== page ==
Blood was seen seeping from the mouth and nose when one was seen in its shroud or coffin and its left eye was open. It would be clad in the linen shroud it was buried in, its teeth and nails may have grown somewhat, though in general fangs were not a feature. Although vampires were described as undead, some folk tales spoke of them as living beings; the causes of vampiric generation were many and varied in original folklore. In Slavic and Chinese traditions, any corpse, jumped over by an animal a dog or a cat, was feared to become one of the undead. A body with a wound that had not been treated with boiling water was at risk. In Russian
Albania the Republic of Albania, is a country in Southeast Europe on the Adriatic and Ionian Sea within the Mediterranean Sea. It shares land borders with Montenegro to the northwest, Kosovo to the northeast, North Macedonia to the east, Greece to the south and a maritime border with Italy to the west. Geographically, the country displays varied climatic, geological and morphological conditions, defined in an area of 28,748 km2, it possesses remarkable diversity with the landscape ranging from the snow-capped mountains in the Albanian Alps as well as the Korab, Skanderbeg and Ceraunian Mountains to the hot and sunny coasts of the Albanian Adriatic and Ionian Sea along the Mediterranean Sea. The area of Albania was populated by various Illyrian and Ancient Greek tribes as well as several Greek colonies established in the Illyrian coast; the area was annexed in the 3rd century by Romans and became an integral part of the Roman provinces of Dalmatia and Illyricum. The autonomous Principality of Arbër emerged in 1190, established by archon Progon in the Krujë, within the Byzantine Empire.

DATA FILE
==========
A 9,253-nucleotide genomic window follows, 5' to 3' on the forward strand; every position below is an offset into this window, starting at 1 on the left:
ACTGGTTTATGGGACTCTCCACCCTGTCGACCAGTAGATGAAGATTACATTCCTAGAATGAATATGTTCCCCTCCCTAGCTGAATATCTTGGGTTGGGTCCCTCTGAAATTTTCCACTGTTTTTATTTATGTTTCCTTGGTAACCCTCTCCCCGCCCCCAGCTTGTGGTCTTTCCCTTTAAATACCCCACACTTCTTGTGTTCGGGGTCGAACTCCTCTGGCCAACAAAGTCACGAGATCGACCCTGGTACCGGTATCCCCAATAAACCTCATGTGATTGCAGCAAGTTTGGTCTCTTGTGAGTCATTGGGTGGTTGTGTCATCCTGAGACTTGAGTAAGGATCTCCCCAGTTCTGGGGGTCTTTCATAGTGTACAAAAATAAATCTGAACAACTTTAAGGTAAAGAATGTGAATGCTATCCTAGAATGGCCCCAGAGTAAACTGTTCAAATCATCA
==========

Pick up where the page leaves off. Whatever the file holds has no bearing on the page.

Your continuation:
In the late thirteenth century, Charles of Anjou conquered Albanian territories from the Byzantines and established the medieval Kingdom of Albania, which at its maximal extension was extending from Durrës along the coast to Butrint in the south. In the mid-fifteenth century, it was conquered by the Ottomans; the modern nation state of Albania emerged in 1912 following the defeat of the Ottomans in the Balkan Wars. The modern Kingdom of Albania was invaded by Italy in 1939, which formed Greater Albania, before becoming a Nazi German protectorate in 1943. After the defeat of Nazi Germany, a Communist state titled the People's Socialist Republic of Albania was founded under the leadership of Enver Hoxha and the Party of Labour; the country experienced widespread social and political transformations in the communist era, as well as isolation from much of the international community. In the aftermath of the Revolutions of 1991, the Socialist Republic was dissolved and the fourth Republic of Albania was established.
Politically, the country is a unitary parliamentary constitutional republic and developing country with an upper-middle income economy dominated by the tertiary sector followed by the secondary and primary sector. It went through a process of transition, following the end of communism in 1990, from a centralized to a market-based economy, it provides universal health care and free primary and secondary education to its citizens. The country is a member of the United Nations, World Bank, UNESCO, NATO, WTO, COE, OSCE and OIC, it is an official candidate for membership in the European Union. In addition it is one of the founding members of the Energy Community, including the Organization of the Black Sea Economic Cooperation and Union for the Mediterranean; the term Albania is the medieval Latin name of the country. It may be derived from the Illyrian tribe of Albani recorded by Ptolemy, the geographer and astronomer from Alexandria, who drafted a map in 150 AD, which shows the city of Albanopolis located northeast of the city of Durrës.